Note: I was rummaging through a drawer and came upon a yellow pad that I jotted thoughts on many years ago. I found the following, written in March of 1988.
I woke up to hear a very pleasant conversation. I look over at Gary to find that he is soundly sleeping. At the same time my eye catches the clock. It is 6:04 a.m. Of course, our alarm clock is set to run about 17 minutes fast for some reason that makes perfect sense to my sleeping husband.
So, you ask, is the pleasant conversation the remnant of a dream, or is there someone else present? In the next room, Leah Rachel, all 9 months and 25 days of joyful life, is engaged in quite a discussion. I wonder: what does it all mean? Is she really saying something to her companions in her crib, her pink and white cuddly, soft dog or powder blue bear? Is she simply announcing her pleasure at waking up to find another day which promises new and interesting surprises? Or is the pleasure of experimenting with her voice, making new sounds or repeating pleasing ones? I wish I woke up that way. I wonder how soon this phase will end. When will waking up become the painful process for Leah that it is for most of the people I know?
I lay back and listen, trying to imagine Leah’s pleasure. I had not known, before her birth, how fresh things would look, sound and feel. That is not to say that there aren’t many mornings when I have been awoken at 6:00 am mighty pissed off at losing valued sleep once again, and not at all impressed with the vocalizations of my little baby girl. But, it has been quite an experience trying to see the world through her big brown eyes. On so many levels, it has made me see things I otherwise had ignored or thought of from a different perspective.
I listen for a while, knowing inevitably that the cooing and gurgling will turn into frustration. I imagine Leah saying, “Oh, I’ve been cute long enough! Where is breakfast?” I get up and go to the bathroom. Leah comes to the instantaneous realization that someone is available so she starts to fuss.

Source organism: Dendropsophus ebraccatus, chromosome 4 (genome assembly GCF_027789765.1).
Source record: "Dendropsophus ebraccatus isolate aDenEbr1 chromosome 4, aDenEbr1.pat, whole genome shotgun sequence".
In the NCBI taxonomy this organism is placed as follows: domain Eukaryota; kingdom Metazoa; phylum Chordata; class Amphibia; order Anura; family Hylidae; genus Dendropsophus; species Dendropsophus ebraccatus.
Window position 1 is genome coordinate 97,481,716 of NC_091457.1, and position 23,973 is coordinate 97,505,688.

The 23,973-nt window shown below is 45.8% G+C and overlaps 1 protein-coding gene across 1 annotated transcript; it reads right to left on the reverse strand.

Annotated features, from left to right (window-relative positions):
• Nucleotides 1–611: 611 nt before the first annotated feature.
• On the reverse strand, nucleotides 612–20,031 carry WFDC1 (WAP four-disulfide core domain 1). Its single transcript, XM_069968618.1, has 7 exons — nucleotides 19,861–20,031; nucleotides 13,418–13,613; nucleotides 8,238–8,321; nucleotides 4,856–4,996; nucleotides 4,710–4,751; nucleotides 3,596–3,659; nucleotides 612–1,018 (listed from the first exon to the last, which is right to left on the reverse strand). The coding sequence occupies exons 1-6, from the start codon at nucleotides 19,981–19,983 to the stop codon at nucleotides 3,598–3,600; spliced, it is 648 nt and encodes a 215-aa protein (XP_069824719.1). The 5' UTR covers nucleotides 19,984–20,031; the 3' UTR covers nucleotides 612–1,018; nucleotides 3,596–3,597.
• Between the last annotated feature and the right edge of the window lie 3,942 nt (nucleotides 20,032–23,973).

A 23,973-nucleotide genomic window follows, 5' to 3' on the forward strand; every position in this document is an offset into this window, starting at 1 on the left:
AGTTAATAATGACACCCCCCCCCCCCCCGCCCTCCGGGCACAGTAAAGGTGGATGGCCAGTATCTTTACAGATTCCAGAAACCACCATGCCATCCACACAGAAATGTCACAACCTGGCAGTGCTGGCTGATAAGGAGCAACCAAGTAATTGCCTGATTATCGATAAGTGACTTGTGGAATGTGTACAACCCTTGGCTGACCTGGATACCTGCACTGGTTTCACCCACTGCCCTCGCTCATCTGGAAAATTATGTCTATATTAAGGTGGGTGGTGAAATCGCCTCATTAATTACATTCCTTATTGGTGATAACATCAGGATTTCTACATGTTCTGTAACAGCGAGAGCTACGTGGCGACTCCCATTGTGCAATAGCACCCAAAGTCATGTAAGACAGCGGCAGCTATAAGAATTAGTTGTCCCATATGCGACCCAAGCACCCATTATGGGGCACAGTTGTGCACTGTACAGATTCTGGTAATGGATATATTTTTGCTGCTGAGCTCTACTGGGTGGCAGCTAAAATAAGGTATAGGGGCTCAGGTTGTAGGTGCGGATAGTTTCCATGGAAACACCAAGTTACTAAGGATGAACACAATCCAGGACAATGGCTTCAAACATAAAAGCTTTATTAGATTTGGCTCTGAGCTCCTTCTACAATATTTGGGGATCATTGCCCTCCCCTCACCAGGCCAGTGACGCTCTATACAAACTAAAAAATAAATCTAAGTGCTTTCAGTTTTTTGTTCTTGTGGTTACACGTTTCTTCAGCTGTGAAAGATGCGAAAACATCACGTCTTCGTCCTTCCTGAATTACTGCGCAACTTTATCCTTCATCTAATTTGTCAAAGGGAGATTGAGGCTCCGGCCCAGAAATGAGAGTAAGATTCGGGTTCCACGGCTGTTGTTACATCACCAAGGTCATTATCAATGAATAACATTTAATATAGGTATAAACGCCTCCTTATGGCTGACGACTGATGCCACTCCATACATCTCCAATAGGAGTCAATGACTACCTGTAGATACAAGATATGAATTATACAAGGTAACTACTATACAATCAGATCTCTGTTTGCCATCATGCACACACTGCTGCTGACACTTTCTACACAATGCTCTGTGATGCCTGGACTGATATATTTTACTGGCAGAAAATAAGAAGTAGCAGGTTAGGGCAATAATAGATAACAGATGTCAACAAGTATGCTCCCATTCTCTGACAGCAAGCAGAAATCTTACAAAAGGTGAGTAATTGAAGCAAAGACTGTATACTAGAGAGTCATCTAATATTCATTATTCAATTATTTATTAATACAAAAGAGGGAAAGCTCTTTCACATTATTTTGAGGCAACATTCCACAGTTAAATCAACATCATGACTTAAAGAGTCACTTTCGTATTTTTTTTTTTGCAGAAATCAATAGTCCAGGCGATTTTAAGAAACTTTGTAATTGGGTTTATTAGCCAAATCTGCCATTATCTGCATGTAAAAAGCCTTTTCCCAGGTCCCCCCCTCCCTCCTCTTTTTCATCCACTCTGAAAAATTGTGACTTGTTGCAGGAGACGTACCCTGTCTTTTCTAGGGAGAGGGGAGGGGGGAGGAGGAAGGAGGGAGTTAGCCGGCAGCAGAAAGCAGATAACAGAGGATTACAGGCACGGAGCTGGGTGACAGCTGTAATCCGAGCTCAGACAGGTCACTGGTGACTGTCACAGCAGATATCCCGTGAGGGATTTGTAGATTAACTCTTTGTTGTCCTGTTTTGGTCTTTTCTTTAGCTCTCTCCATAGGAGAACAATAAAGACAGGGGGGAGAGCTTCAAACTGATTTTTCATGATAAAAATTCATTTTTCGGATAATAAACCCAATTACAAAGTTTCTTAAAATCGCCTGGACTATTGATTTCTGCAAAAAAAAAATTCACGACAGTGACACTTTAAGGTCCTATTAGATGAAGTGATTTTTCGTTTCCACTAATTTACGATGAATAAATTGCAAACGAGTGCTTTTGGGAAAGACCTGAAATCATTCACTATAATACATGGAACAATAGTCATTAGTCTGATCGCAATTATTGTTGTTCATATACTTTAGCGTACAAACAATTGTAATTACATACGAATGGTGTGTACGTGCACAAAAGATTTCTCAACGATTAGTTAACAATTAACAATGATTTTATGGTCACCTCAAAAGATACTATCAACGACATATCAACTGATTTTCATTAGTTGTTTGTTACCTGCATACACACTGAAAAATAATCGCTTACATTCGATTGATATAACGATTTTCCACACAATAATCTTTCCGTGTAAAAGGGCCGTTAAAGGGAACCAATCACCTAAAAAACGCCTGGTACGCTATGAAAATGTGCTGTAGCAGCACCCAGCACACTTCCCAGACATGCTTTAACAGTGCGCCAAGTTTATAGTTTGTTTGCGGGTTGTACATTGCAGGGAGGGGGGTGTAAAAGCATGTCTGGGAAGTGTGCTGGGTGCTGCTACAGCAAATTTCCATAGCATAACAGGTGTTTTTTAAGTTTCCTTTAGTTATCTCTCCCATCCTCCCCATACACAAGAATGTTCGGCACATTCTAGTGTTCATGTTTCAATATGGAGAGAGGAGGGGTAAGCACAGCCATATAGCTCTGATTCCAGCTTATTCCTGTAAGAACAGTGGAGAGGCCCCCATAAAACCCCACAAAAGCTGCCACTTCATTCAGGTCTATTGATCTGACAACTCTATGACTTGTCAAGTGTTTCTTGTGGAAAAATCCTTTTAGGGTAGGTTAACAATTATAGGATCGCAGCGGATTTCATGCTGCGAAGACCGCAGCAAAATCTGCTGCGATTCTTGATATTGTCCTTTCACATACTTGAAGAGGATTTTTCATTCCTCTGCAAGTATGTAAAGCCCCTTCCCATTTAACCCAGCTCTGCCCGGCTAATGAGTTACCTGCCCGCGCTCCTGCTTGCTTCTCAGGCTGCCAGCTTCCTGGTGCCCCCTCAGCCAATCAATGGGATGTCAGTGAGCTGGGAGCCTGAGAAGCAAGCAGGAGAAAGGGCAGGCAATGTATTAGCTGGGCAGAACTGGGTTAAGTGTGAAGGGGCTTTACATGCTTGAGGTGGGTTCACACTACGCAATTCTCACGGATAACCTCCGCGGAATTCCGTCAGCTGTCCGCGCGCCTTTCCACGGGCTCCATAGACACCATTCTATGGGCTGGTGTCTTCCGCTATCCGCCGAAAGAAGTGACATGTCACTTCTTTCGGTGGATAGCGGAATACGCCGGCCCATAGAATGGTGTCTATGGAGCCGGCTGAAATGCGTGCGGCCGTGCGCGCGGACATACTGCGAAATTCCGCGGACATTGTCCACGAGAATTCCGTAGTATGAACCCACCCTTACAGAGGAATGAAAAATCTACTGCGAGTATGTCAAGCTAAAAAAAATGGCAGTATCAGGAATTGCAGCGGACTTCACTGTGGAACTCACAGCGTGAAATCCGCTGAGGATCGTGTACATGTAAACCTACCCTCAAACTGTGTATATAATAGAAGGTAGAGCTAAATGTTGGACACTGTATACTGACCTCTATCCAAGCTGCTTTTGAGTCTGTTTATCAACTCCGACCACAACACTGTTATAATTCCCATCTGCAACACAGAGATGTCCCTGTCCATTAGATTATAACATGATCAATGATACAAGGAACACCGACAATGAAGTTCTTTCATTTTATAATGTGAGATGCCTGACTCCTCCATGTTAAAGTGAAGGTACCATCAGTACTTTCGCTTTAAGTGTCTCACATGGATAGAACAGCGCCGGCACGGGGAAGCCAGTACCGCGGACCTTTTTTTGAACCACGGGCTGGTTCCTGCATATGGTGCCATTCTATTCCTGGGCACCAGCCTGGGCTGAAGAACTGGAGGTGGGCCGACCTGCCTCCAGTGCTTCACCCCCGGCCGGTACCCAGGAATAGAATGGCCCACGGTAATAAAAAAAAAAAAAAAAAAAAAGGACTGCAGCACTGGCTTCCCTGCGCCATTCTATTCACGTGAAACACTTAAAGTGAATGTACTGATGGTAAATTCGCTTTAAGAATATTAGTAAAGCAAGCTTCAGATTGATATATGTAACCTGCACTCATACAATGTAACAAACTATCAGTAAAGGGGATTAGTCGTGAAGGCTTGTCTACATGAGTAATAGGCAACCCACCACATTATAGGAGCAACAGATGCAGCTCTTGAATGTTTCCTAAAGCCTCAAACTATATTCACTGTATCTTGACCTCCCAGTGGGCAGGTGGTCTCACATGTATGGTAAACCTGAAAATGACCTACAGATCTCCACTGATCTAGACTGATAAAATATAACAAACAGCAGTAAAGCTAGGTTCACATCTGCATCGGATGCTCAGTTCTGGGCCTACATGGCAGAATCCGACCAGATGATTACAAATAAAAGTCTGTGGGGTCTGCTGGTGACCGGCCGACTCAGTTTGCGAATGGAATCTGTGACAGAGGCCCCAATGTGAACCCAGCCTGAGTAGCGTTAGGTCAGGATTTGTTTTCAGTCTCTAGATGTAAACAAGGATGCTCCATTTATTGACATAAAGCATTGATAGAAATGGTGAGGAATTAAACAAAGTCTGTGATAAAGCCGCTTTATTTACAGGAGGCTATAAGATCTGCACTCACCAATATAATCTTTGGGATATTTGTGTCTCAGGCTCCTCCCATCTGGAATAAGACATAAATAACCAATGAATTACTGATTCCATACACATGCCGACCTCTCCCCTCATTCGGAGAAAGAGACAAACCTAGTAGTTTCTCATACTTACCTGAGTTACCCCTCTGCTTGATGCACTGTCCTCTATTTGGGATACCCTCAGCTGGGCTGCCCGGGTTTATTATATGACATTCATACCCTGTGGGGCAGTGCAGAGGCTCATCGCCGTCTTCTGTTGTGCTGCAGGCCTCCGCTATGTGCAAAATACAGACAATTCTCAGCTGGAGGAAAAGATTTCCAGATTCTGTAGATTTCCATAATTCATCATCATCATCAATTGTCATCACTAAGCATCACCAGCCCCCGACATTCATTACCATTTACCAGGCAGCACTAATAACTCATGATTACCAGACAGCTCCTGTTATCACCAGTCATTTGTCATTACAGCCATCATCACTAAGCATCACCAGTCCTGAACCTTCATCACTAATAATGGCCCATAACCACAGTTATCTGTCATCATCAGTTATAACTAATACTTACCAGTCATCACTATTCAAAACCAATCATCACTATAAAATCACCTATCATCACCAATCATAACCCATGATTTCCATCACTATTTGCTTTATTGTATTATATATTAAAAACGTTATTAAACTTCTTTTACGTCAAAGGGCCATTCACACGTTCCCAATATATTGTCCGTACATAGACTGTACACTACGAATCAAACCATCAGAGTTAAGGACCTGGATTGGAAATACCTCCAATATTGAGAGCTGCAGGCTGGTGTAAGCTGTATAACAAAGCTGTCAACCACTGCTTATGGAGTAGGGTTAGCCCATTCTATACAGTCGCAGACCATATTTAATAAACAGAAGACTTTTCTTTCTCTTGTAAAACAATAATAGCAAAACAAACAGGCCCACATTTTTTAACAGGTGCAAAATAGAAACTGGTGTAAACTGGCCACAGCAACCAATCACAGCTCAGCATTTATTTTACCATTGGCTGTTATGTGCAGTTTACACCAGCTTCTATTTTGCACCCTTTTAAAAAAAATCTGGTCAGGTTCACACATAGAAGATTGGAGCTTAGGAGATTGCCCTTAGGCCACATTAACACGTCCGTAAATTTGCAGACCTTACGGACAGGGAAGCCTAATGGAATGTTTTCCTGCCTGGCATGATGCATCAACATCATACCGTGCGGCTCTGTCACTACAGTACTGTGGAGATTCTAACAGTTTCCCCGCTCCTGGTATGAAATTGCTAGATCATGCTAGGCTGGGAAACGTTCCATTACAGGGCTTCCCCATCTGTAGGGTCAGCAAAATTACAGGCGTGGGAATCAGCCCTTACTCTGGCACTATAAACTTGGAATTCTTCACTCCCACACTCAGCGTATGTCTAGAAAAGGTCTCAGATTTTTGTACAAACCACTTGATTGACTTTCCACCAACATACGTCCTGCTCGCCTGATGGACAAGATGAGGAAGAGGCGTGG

Anyway, once my necessities have been taken care of, I go into Leah’s room to find her little face peeking through the bars of the crib. Her joy at seeing me, and realizing that freedom is near, is a wonderful greeting. I love her little face, the way she nuzzles her head into the crook of my neck, while patting me on the back when I lift her from her bed. This is a terrific hug. It is amazing to me that most every time she greets me, she shows so much affection. After a nap, when I pick her up from the babysitter, after she has been playing with her toys for a while, oblivious to me…Did she learn to do that? Is it a natural thing for a person to do? It is incredible to me that, at such a young age, Leah is already so able to express her appreciation, her love. Is it love, though? What is it?
I guess over the years, as children grow up, they must take these little things for granted. I suppose it wouldn’t be natural to be grateful each time you saw your parents, siblings or spouse. Plus, I guess as you get older, there are more reasons NOT to appreciate them! I will try to savor these moments in anticipation of lean years ahead.
My treasure. Really the point of all this exposition is two-fold. One is to share what is in my heart for my daughter and other loved ones. It is to try to paint a picture of a moment in time that, for me, defines love. And, it is to ask a question: Is this what other mothers, wives and daughters feel? Because if they do, it is at once very exciting because what I feel is wonderful and life affirming. It is also frightening because of the intensity of the emotions.
It is apropos that I came upon this the day after the baby shower. I had wanted to say something at the shower, but in the hub-bub and distraction, I didn’t get to. I wanted to wish Dan and Beth the joy, love and pride that I have been privileged to know as a parent. I hope they are as lucky as I have been.